Delhi: Three Delhi crooks Munna (Deepak Dobriyal), Bunty (Tarun Bajaj) and Daler Singh (Varun Mehra) find themselves framed in a murder case. Now it seems the entire world is baying for their blood - deadly dons are putting a fee on their head and the cops are hot on their trail. In the middle of this chaos, the three are on the run. Hence the title, I guess.
They land up at Kajri's (Keeya Khanna) place, who happens to be girlfriend of the murdered person, but has no idea of the event. From there on, the three move, in disguise, to the don's place who is looking for them.
Yup, it's that kind of a movie. Where the don is talking about nabbing the trio, and one of them happens to be the waiter, serving them drinks. The other one is at the DJ console. The third is ironing the dancers' clothes. Sigh.
Since it's a Delhi movie, the makers think it's absolutely fine to stuff the film with crude dialogue. And they don't even make sense. Like a person talking about Kajri, "Uske pichwade pe uska Facebook account nahi likha hai." (Admittedly, there were a couple of people in the theatre who laughed whenever someone said pichwada in the film.) Apart from the filthy language, there are lame lines that rhyme words like 'don' with 'saradon' and make wordplay with 'diaper' and 'Bagpiper'.
For "comedy", that is more likely to have you sulking over your popcorn, you have a scene where a man is forcing himself on a burkha-clad woman (who is actually Munna in drag).
Then you have absurdities like romance brewing between two characters when they are hiding under a train from a possible fatal attack. It's a chase-action sequence, and putting giggles and romance in there is the height of absurdity.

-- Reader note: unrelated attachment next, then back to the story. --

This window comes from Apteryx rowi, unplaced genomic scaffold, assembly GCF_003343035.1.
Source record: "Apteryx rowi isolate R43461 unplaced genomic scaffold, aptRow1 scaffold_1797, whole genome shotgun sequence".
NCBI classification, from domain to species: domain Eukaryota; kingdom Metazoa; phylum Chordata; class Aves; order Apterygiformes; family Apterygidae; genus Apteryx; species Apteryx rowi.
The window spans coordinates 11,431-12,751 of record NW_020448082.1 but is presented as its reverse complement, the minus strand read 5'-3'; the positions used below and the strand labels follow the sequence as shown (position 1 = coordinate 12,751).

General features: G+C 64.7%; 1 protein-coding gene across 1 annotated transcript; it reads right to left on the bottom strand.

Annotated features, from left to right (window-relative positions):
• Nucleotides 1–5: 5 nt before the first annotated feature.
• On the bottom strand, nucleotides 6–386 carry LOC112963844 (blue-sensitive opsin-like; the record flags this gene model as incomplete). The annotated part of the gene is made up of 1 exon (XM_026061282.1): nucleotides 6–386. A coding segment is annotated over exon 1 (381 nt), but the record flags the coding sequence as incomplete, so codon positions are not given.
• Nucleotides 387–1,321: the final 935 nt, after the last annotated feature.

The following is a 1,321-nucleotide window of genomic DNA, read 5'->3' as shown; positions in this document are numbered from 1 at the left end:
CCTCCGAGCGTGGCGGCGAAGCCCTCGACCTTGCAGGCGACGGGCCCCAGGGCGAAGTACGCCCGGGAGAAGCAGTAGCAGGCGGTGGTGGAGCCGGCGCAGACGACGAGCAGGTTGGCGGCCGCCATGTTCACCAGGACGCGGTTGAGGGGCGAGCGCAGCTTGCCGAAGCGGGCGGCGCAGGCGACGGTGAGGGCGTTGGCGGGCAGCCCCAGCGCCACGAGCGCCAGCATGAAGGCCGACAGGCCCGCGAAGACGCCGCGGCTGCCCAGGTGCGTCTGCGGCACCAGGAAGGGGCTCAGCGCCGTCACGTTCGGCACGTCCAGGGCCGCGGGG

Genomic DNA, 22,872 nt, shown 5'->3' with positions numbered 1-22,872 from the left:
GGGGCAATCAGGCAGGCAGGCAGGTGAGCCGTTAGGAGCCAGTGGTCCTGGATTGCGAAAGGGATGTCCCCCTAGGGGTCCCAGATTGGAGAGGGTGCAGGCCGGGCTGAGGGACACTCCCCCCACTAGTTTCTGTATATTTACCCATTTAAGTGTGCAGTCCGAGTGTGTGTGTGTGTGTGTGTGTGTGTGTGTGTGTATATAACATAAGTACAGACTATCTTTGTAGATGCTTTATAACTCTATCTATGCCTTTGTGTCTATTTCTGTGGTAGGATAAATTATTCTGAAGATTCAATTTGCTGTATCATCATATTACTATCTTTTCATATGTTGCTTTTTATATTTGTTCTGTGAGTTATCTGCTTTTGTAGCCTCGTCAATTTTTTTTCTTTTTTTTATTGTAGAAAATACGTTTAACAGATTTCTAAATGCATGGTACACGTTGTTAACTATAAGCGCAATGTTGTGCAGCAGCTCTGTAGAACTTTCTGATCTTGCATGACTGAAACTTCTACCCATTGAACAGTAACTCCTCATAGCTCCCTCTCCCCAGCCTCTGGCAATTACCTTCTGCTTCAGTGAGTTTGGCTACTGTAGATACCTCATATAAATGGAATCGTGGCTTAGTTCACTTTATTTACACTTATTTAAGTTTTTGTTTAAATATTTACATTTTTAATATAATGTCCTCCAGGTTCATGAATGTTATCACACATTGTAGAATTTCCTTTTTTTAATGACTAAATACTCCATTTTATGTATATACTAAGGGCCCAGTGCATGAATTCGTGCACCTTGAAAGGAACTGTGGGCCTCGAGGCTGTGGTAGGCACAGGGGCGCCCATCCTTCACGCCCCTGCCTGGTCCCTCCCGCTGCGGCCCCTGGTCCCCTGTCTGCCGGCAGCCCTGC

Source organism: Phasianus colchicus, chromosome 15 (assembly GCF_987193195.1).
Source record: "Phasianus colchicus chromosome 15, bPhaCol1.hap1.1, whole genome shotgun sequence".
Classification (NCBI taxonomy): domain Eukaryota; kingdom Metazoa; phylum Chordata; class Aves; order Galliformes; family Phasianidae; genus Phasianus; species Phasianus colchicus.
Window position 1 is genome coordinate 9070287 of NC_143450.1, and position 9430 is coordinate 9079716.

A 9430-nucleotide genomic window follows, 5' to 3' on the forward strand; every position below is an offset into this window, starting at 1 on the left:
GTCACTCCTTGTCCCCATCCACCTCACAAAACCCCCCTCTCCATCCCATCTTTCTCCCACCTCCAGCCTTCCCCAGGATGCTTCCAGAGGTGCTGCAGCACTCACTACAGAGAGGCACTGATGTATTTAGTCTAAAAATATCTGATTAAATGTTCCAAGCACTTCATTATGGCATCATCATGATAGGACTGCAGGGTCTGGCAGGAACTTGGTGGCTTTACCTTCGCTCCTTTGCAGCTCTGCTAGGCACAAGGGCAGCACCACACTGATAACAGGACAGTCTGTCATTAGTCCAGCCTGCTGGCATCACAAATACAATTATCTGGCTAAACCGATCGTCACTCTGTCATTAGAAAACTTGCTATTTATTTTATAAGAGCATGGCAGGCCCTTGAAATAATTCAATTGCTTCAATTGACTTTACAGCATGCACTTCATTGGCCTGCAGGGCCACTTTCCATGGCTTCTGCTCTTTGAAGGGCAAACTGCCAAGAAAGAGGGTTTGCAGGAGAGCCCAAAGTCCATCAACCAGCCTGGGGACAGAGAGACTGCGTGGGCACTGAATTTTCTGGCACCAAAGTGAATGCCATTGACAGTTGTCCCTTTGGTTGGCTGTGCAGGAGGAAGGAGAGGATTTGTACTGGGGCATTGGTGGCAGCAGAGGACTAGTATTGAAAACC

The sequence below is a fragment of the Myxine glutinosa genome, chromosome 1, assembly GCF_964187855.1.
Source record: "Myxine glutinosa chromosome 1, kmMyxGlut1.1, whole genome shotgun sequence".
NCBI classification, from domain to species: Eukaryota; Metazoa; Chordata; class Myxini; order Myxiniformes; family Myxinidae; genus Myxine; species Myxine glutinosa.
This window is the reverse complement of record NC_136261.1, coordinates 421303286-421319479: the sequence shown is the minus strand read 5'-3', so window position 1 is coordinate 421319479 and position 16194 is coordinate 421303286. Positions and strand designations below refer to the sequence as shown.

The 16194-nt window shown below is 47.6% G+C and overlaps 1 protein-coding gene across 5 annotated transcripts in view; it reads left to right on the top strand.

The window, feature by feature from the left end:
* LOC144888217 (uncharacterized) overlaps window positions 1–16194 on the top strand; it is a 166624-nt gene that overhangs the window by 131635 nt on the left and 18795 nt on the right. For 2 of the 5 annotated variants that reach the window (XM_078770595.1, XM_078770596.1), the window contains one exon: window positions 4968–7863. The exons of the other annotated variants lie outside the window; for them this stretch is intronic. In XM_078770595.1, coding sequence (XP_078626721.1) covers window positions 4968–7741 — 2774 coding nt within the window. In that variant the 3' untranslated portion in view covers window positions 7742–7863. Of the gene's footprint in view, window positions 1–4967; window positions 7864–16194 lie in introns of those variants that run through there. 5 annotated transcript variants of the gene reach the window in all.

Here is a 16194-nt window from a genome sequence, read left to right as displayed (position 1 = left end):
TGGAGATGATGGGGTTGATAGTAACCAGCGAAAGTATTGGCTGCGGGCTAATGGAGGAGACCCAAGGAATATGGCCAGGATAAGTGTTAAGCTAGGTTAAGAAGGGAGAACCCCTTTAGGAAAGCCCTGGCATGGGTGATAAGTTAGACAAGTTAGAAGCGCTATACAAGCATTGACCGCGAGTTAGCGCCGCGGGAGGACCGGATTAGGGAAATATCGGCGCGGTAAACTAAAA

The film's developments particularly towards the finale are so arbitrary; it's pointless asking logical questions. A special mention to the background score that is so incongruous, it's distracting.
Director Prakash Balwant Saini (Meri Padosan, Ek Aadat) perhaps attempted a smart crime-caper, but what we get are characters that we don't care about, stuck in an improbable plot situation, doing things we don't understand, and played by actors who have a long way to go.
Heck, even the dependably good Deepak Dobriyal is out of sorts here. Veterans like Sanjay Mishra and Yashpal Sharma do well, despite their muddled characters.
With a lame story, uneven performances, offensive dialogue, and storytelling that barely holds your attention, this one is best avoided!
Rating: 1/2 star